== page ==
Hitting the Rock Bottom with Alcohol or Drinking
For many alcoholics, it takes some kind of life altering event to admit we have a problem and seek help. It may be losing a job or a relationship, it might be a car accident or a DUI, or for some, it may mean losing the family they love. It’s different for everyone.
Hitting bottom is a process an alcoholic (or any addict) goes through to lift their denial about their disease and/or addiction, and the physical and emotional damage it is doing to them and others in their lives. It’s that light bulb moment when an addict realizes he or she has had enough. Enough of the misery they feel each morning they wake up. Enough of the broken promises to themselves and others. Enough humiliation, enough remorse, enough disrespect. It is the wake-up call many alcoholics and addicts need to go through to make them commit to ending the rampage created by their disease.
Where Exactly Is Bottom?
No one can really say where the bottom is for any alcoholic or addict. In the 25 years of my active drinking, I hit numerous bottoms. I was fired from a job, arrested for DUI, suffered endless hangovers, landed in the ICU twice from alcohol poisoning, and was told by a therapist I needed to stop. So of course, I married an inebriate, who when I revealed I might be an alcoholic left me, which allowed me to continue drinking for another 12 years.
“The premise of hitting the bottom is that addicts hit one bottom and, when they get there, they are either struck sober or go running for the nearest treatment center. But addicts are resilient. They find people to rescue them. They often bounce along the bottom for years without a flicker of recognition that they need help. When they find themselves in a tough spot, alcohol whispers reassurances: There’s nothing to worry about as long as you have me,” says Interventionist Debra Jay in her book No More Letting Go.
When I first started attending A.A. meetings, I was shocked by some of the stories being told there. I couldn’t help think that most of the people I was listening to were worse off than me. Many talked about the ‘yes,’ in other words, all the things they hadn’t done when they drank but could have if they’d kept on going. After all, they hadn’t wrapped a car around a telephone pole yet, they hadn’t gotten raped from being drunk yet, they hadn’t beaten their wife yet.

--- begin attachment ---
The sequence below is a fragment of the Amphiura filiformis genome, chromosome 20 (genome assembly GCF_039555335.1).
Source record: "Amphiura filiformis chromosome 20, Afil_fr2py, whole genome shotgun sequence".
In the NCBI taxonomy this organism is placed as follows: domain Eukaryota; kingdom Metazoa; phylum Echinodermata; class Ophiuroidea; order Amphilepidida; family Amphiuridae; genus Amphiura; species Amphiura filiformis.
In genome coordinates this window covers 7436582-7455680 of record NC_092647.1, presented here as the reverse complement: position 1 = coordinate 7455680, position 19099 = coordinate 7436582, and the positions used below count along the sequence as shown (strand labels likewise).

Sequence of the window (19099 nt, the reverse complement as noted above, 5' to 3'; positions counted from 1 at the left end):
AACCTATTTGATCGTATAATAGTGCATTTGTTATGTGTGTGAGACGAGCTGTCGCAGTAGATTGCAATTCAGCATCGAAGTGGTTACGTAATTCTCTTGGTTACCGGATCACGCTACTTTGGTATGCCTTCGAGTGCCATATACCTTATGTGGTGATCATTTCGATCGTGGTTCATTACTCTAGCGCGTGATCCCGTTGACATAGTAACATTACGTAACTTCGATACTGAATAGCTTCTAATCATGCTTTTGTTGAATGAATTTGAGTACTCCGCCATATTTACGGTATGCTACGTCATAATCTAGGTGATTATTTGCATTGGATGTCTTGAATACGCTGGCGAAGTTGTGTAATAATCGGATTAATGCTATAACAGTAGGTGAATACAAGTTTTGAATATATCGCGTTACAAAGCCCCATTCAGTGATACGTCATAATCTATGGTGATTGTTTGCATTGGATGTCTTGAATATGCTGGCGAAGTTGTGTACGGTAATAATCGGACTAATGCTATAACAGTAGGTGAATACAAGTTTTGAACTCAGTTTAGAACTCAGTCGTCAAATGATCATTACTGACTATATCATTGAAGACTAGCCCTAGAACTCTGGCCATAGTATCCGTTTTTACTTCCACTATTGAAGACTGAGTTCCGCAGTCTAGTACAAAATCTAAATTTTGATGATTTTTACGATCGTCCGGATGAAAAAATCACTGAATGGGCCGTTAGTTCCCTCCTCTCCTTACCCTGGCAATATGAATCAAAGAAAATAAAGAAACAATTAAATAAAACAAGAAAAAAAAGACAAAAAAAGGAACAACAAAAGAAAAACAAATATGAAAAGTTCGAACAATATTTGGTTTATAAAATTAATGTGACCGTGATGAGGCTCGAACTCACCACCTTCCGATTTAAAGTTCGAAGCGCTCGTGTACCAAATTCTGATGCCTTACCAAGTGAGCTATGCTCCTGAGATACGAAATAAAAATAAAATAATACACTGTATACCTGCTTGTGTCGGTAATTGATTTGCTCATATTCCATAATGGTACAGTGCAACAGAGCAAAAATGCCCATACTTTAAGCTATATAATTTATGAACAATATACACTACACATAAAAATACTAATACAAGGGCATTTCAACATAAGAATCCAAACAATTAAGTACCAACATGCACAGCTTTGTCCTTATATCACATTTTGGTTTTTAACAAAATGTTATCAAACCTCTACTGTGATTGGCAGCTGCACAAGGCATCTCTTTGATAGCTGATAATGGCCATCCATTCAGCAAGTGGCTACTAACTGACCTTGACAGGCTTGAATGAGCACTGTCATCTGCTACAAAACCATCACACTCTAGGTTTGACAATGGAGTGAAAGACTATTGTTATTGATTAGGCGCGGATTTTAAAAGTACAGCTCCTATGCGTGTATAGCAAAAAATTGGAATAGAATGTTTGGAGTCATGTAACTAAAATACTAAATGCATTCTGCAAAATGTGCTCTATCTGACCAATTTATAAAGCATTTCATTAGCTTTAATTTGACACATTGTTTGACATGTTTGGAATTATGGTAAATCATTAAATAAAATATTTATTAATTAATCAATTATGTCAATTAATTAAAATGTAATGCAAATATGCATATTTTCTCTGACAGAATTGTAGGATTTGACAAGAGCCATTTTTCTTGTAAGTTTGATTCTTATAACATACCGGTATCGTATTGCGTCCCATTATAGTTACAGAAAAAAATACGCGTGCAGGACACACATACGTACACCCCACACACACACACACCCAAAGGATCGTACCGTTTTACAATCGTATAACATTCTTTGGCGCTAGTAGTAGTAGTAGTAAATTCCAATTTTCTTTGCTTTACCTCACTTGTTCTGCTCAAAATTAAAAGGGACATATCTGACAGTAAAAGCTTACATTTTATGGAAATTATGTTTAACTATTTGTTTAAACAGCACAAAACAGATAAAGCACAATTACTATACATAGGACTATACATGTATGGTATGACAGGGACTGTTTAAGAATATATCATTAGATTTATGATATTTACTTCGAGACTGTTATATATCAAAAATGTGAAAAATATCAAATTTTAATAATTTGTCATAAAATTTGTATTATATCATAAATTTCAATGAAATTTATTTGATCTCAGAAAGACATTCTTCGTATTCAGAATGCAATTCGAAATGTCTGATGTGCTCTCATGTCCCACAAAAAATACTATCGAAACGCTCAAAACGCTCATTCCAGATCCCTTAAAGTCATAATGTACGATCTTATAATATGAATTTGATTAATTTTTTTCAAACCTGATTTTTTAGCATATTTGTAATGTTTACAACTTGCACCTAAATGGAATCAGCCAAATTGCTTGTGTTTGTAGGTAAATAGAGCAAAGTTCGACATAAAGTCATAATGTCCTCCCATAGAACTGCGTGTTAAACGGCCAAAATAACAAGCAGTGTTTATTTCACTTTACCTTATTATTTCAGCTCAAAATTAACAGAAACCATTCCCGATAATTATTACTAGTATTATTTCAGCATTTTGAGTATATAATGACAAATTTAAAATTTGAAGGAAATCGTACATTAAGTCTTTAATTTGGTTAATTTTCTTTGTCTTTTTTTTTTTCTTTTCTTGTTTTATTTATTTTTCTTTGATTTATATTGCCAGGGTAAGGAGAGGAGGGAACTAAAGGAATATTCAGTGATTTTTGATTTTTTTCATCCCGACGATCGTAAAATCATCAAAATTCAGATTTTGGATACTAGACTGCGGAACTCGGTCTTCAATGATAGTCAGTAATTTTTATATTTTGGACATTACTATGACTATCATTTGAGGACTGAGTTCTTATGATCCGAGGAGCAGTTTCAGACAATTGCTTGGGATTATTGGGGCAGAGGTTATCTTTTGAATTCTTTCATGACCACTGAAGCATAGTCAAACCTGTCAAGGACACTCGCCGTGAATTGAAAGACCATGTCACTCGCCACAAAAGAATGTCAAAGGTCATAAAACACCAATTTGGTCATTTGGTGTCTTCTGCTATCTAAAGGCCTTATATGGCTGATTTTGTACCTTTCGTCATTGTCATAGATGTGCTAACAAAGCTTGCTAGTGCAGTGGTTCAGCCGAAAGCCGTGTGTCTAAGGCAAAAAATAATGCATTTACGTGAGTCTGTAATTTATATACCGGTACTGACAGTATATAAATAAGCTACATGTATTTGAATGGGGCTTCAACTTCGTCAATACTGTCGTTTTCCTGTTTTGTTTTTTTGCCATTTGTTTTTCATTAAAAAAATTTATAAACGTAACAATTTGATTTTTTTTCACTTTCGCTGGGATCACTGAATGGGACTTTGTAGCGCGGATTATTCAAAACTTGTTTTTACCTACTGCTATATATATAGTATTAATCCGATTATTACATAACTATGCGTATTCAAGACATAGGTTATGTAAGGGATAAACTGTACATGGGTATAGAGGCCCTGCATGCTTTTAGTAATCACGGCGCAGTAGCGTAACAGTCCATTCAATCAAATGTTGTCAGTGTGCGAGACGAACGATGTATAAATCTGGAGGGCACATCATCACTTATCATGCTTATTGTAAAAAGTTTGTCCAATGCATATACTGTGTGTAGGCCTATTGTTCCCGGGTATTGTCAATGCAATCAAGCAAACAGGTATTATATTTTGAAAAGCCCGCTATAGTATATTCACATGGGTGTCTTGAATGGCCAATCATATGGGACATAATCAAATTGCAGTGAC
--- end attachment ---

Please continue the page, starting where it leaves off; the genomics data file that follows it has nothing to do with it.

The Sabotaged Mind
Dr. David Karol Gore, a substance abuse counselor from Atlanta, believes the disease of addiction is the only illness people can experience, while remaining oblivious to the fact they have a serious ailment requiring immediate attention. Simple logic says if you break your arm, you need medical treatment; the body and mind work together to make it obvious the limb won’t work properly until it’s treated. Alcoholism and alcohol addiction, on the other hand, works the opposite way; even as the physical symptoms manifest themselves, the disease sabotages the message between body and mind to keep the addict captive to the whims of the illness. Denial is the hallmark of addiction; completely neglecting the problem or that there is a problem ‘yet’ to come.
Sometimes, ‘yes’ can help people get and stay sober, but they can also keep an alcoholic in denial about their situation and in need of hitting what some call ‘rock bottom. Lose-everything-kind-of- place that no one wants to go to, but which for some, results in death.
Things to remember about hitting the bottom:
For many alcoholics, it takes a life-altering event to admit that they have a problem and require help.
Many alcoholics will stay in denial about their disease by saying that bad things haven’t happened yet.
Hitting the rock bottom is a lose-everything-kind-of-place no one wants to go. Get help before that happens.
5 Tips for Where Alcoholics Can Go For Help
1. Take a self-assessment test for alcohol problems.
If you think you have a drinking problem, chances are you probably do. It might be helpful to take this self-test issued by the National Council on Alcoholism and Drug Dependence in order to identify possible alcoholism.
2. Seek out support groups
If the test leans towards a problem, attending family counseling meetings at Shafa Home or a 12-step meeting like A. A., may be good places to go next. Try a few different meetings before making a decision which one is best for you.
3. Seek one-on-one professional help
Talking to a psychologist, therapist or counselor at Shafa Home will also help you get the reason why some people are alcoholic. It’s a good place to start.
4. Look into treatment centers that treat alcoholism
Many mental health clinics offer intensive outpatient programs, often referred to as IOPs, for those seeking help for alcohol and substance abuse. While residential rehab may work for some, other people find that a treatment center is the best option for them.
5. Make sure the family is treated.
And lastly, if someone else’s drinking troubles you, attending counseling meetings at Shafa Home might be helpful.
Written by a Shafa alumnus.
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